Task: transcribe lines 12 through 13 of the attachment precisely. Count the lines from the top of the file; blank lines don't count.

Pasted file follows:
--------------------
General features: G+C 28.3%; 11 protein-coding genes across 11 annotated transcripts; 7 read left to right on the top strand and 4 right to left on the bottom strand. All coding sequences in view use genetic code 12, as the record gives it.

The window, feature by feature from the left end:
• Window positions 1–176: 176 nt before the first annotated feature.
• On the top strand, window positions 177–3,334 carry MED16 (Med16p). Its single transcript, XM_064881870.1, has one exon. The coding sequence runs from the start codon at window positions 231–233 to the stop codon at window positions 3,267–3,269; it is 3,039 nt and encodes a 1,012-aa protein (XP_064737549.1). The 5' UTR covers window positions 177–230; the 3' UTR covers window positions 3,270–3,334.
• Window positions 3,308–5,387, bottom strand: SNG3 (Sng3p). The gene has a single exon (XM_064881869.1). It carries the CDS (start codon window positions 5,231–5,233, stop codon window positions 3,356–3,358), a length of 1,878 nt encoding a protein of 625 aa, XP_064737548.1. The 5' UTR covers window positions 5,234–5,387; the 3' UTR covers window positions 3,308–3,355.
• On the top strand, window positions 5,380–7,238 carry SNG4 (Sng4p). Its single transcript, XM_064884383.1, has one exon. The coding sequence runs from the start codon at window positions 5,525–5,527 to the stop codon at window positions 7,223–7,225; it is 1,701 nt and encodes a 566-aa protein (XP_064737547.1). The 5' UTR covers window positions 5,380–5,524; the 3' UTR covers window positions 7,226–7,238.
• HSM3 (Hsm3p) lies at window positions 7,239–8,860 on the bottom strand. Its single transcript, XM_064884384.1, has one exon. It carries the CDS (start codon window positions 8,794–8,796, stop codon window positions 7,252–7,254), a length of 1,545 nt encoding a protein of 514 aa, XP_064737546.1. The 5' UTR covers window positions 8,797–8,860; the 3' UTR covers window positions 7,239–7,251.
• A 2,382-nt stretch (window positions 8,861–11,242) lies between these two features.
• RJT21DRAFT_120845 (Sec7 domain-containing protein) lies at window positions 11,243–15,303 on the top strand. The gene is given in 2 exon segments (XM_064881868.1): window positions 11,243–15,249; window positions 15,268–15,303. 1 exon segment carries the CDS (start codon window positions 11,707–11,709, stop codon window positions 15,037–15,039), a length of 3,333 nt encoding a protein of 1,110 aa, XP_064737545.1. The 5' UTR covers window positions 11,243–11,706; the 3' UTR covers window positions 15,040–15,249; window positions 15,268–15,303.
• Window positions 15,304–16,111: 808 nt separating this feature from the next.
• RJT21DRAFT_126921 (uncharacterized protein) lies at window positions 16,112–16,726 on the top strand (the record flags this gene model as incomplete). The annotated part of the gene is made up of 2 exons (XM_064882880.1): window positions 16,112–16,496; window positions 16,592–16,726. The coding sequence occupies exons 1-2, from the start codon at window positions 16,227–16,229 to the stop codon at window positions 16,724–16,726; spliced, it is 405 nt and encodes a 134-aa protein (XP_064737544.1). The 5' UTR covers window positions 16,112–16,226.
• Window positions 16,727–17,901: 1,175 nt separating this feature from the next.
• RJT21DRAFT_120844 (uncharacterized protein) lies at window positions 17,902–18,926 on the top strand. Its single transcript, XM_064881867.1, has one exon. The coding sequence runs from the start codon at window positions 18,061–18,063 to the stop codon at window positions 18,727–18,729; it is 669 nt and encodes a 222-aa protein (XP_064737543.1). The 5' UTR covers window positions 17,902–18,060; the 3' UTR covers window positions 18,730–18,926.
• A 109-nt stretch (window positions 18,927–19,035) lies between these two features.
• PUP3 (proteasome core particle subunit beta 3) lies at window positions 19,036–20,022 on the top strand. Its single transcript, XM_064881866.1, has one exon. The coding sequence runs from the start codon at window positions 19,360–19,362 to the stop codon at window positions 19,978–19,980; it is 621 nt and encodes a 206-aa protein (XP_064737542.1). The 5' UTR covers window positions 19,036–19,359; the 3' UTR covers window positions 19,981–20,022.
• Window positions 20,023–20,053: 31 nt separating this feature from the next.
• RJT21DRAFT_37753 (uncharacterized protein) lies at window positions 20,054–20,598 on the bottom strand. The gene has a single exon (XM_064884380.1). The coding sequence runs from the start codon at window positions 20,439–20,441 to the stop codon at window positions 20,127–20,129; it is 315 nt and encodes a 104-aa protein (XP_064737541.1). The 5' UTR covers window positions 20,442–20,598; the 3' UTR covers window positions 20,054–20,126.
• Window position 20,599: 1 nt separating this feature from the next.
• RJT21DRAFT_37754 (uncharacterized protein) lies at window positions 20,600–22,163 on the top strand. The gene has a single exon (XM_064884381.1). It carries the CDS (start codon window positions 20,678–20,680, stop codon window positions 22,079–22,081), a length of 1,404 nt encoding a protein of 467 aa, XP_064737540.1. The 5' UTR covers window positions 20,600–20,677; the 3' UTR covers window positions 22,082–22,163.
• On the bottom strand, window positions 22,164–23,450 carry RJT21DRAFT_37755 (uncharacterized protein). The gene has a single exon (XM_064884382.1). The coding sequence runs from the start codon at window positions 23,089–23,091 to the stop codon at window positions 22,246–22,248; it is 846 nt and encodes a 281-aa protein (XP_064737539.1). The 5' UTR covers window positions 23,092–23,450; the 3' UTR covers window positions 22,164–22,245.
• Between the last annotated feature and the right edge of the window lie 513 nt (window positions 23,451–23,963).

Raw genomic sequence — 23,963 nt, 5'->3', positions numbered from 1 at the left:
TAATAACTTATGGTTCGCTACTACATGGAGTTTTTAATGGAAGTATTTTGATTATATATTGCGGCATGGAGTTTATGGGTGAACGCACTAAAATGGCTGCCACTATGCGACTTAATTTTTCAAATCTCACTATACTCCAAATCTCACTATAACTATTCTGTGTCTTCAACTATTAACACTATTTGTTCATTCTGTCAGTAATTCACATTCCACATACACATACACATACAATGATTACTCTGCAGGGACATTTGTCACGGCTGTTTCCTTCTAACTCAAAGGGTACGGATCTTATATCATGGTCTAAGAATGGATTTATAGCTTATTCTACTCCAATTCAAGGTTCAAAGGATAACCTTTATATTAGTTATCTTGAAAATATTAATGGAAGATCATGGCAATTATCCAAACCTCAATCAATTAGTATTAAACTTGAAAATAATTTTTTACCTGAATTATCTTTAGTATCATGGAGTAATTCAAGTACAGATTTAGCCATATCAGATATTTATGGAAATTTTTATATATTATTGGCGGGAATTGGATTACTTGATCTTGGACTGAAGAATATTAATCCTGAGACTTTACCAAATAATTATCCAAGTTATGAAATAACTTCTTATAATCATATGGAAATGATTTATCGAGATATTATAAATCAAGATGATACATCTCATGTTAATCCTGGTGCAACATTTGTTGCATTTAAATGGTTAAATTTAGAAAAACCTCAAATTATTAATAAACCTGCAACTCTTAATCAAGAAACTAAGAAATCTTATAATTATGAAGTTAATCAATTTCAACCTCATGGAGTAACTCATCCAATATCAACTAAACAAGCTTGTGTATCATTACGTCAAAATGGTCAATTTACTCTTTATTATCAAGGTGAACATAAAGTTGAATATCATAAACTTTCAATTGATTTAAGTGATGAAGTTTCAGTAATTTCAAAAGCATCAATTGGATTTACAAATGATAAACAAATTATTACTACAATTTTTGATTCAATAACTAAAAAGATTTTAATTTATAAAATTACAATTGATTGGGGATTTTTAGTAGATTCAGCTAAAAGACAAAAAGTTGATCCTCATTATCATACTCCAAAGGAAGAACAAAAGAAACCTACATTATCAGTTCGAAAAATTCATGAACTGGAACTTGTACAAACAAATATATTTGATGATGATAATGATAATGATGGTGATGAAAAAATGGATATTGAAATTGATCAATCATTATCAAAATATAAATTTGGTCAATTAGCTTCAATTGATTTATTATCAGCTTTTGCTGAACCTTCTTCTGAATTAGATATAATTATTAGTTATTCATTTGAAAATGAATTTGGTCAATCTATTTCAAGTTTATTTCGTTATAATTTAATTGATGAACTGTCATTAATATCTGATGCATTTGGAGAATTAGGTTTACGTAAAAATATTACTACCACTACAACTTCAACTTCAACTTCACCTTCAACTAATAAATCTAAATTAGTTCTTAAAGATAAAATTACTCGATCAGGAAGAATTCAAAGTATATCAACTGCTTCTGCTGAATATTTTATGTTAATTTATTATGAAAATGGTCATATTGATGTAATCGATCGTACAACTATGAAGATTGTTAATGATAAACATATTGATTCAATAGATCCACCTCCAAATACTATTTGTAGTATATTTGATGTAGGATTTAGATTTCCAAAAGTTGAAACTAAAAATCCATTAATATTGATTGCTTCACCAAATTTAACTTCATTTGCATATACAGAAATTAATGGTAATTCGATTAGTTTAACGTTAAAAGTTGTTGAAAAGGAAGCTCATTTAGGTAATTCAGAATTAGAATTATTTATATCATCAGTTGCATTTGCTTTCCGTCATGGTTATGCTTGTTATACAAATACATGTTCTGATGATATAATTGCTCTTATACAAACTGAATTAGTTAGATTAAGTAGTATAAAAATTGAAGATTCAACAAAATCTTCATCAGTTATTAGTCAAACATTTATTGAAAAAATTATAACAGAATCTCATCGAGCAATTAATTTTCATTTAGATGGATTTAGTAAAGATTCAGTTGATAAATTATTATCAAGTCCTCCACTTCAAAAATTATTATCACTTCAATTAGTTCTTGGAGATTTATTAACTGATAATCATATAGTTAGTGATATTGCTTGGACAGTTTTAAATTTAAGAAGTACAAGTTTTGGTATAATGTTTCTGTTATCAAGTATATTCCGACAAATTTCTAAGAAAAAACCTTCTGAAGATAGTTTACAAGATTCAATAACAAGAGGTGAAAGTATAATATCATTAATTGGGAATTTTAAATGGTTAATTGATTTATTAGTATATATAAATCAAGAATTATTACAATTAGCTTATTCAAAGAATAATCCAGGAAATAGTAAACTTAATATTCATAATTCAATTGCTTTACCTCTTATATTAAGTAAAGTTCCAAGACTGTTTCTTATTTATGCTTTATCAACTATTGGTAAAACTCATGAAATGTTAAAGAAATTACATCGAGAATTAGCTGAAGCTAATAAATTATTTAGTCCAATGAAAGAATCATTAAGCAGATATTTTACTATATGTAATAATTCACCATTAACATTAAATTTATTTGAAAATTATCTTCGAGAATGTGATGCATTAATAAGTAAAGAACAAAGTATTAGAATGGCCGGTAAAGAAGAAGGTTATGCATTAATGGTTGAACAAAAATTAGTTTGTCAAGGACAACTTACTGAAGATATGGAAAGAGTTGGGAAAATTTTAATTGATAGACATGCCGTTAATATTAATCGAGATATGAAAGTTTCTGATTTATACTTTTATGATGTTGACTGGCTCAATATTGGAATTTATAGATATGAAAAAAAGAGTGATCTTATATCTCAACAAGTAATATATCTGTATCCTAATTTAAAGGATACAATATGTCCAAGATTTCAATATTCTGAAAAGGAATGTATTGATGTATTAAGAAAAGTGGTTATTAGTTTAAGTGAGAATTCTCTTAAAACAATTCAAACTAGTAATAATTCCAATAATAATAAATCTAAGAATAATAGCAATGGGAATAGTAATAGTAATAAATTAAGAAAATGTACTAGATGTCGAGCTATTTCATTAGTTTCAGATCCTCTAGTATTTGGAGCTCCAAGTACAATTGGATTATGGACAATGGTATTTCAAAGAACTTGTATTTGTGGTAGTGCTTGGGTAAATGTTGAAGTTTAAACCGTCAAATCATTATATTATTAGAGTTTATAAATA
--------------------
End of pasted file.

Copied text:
• Window positions 16,727–17,901: 1,175 nt separating this feature from the next.
• RJT21DRAFT_120844 (uncharacterized protein) lies at window positions 17,902–18,926 on the top strand. Its single transcript, XM_064881867.1, has one exon. The coding sequence runs from the start codon at window positions 18,061–18,063 to the stop codon at window positions 18,727–18,729; it is 669 nt and encodes a 222-aa protein (XP_064737543.1). The 5' UTR covers window positions 17,902–18,060; the 3' UTR covers window positions 18,730–18,926.